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Everyone deals with different levels of anxiety, but sometimes it leads to a Generalized Anxiety Disorder (GAD) diagnosis. When you have traditional symptoms for longer than six months, your doctor may recommend taking a second look at how you treat your mental health.
You can actively help your mental and emotional wellbeing by changing your lifestyle in simple ways. Use these tips to live with generalized anxiety disorder without the symptoms getting in the way of your daily activities.
The first thing you should do is learn what triggers your anxiety. After you can identify these causes, you’ll more easily recognize when your stress is getting worse so you can control the symptoms.
Sometimes the cause of your anxiety might be overarching. You could deal with long term financial stress or tragedy from unforeseen life events. Your fear may also be a result of immediate issues, like a frustrating change in your schedule or stress from an incident at work.
After you think about and identify your anxiety triggers, you can make a list and keep it where it’s most noticeable. When your anxiety is intense, and you’re overwhelmed, you can look to the list to see what led to your current mental and emotional state.
Many people find that their anxiety is much easier to handle if they confide in someone. Whether that’s your spouse, best friend or family member, that person is the start of your support group. As you build that community of support, you can go to them to talk through your anxieties so that you don’t carry the burden all by yourself.
It isn’t easy to think of something funny when you feel consumed with anxiety, but finding sources of humor in between anxiety attacks may make them less frequent and intense.
Increasing the production of serotonin, the hormone that stabilizes your mood shifts and makes you feel happy, is a significant way to treat anxiety disorders and attacks before, during and after new episodes. You may experience generalized anxiety disorder because your brain can’t regulate the production of normal serotonin levels, but you can give it a boost.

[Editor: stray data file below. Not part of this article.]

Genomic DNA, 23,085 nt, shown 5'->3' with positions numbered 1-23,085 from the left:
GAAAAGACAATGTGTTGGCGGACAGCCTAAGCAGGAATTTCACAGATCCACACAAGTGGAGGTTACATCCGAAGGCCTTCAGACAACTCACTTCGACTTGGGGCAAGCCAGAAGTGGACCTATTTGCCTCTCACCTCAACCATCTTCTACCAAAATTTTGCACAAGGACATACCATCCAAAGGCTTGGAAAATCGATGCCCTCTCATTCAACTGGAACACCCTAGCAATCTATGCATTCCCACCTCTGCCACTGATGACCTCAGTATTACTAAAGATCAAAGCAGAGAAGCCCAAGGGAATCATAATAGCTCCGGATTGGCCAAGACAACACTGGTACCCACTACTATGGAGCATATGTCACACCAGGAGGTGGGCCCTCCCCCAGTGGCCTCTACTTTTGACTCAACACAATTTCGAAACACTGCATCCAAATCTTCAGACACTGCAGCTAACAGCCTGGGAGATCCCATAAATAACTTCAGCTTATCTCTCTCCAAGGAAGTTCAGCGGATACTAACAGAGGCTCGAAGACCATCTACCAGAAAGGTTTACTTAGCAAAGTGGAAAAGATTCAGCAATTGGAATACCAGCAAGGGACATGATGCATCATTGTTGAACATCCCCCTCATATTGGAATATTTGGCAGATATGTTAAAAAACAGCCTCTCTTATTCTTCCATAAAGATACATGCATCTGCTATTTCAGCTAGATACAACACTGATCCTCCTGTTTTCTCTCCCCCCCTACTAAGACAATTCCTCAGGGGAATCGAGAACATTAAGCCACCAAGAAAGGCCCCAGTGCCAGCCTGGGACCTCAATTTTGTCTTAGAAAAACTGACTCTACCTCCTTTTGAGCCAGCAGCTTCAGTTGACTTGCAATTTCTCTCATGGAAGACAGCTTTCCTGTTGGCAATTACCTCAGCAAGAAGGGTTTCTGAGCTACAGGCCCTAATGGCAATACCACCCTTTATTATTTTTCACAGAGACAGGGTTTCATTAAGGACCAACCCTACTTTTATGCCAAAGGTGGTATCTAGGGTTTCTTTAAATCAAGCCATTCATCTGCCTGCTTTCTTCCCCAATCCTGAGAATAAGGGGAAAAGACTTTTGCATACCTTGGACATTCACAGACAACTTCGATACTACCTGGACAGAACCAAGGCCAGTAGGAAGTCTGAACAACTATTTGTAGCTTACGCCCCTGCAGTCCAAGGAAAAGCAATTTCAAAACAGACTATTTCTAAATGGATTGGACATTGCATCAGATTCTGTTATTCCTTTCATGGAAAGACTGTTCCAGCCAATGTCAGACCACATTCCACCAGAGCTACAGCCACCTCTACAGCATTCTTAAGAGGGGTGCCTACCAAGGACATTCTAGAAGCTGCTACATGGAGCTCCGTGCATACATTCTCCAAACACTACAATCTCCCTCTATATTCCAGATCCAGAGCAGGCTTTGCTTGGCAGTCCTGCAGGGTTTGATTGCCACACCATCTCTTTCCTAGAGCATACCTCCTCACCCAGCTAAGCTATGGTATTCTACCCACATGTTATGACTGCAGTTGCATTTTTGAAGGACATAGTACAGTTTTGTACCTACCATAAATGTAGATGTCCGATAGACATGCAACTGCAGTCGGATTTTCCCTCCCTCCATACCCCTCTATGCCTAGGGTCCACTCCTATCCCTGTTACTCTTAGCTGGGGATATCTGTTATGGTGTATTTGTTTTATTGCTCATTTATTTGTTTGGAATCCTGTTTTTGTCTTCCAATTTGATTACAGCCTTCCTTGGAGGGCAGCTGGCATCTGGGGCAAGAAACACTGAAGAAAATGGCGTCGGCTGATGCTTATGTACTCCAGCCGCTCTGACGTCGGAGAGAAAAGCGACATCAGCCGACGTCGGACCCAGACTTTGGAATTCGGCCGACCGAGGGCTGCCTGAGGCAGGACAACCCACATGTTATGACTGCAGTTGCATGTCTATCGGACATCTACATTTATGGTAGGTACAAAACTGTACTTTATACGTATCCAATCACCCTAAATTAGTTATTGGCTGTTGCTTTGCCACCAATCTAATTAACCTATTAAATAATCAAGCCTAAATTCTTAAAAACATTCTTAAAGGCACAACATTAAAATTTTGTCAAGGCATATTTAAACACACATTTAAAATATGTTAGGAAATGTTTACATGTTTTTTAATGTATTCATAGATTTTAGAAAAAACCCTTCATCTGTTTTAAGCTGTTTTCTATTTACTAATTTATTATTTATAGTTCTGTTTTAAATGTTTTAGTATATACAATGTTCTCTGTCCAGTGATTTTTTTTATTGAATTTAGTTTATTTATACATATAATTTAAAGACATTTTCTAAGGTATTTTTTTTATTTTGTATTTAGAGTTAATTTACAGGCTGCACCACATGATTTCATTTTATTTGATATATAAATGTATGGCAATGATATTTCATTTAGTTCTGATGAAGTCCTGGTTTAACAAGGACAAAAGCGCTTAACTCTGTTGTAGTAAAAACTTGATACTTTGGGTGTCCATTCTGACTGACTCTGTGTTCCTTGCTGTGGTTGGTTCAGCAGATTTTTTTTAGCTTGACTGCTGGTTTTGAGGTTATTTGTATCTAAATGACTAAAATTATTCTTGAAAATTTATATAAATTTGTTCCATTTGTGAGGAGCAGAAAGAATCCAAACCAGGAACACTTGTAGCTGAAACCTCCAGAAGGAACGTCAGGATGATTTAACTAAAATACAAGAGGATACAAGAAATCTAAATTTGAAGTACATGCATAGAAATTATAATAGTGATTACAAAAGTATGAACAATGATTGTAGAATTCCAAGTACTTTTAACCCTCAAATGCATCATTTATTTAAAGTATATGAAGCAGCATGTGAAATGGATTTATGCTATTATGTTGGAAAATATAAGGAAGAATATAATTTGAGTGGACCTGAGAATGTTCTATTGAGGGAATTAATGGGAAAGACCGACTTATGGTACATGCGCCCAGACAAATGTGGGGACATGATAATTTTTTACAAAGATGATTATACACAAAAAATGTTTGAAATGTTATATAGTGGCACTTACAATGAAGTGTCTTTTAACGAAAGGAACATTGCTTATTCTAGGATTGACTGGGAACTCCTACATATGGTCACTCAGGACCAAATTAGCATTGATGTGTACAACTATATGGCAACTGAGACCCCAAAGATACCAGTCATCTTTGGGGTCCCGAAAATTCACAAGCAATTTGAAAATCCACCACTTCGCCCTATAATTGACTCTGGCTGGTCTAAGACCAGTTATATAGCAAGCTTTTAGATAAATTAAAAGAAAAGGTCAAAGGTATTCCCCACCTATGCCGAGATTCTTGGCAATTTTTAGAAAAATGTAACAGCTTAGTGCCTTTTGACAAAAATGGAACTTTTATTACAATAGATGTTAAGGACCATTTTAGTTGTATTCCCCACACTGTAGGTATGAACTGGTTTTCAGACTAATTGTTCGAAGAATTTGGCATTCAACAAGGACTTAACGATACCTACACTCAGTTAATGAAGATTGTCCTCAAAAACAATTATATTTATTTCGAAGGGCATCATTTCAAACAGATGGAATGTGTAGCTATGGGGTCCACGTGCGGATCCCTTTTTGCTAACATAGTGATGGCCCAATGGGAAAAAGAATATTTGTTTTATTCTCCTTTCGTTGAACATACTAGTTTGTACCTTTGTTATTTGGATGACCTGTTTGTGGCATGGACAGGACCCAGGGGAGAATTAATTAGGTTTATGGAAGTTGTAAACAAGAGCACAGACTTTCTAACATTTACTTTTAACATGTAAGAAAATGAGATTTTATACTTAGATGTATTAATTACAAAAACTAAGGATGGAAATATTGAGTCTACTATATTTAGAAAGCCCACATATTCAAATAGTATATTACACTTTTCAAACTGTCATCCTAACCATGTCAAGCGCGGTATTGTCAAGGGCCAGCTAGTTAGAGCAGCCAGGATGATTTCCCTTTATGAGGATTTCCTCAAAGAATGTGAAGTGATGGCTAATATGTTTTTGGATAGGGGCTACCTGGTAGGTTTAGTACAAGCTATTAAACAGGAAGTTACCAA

Find new TV shows, YouTube channels, books and even social media accounts to intersperse joy throughout your day. The more you laugh or focus on lighthearted content, the less anxiety you’ll experience.
Many people who suffer from generalized anxiety disorder practice mindful breathing when they feel their stress levels rising. Breathing in deeply and slowly will help reduce your heart rate and ease your mind. Make this habit mindful by focusing on the present.
Think about your bodily sensations, the feel of your chair or how the breathing is helping you. Grounding yourself in the moment while you breathe slowly and mindfully will stop your thoughts from spiraling out of control.
What you choose to eat has a direct impact on your mental health, especially when it comes to your anxiety. Foods high in saturated fat and added sugar increase feelings of anxiety by spiking your blood sugar levels. It’s harder for your brain to regulate your mood if your blood sugar isn’t stable, even with the best anxiety-fighting habits.
Restless nights have a direct correlation to increased anxiety. When you don’t enter deep sleep at night, your medial prefrontal cortex deactivates, which is the part of your brain that regulates anxiety and stress throughout the day. Not getting enough sleep raises anxiety by 30%, so get the same amount of sleep every night by winding down early and turning the lights off.
The next time you have a free afternoon, experiment with different exercises to find a few you enjoy. Exercising regularly alleviates symptoms of anxiety, whether you choose cardio activities or strength training routines. As you continue to work out every day or every few days, your body will produce serotonin, dopamine and endorphins that combat your symptoms naturally.
There are many ways to live with generalized anxiety disorder, so keep an open mind. If you try these tips and look for new ways to improve your mental health, you’ll always find resources to handle your anxiety and live your best life.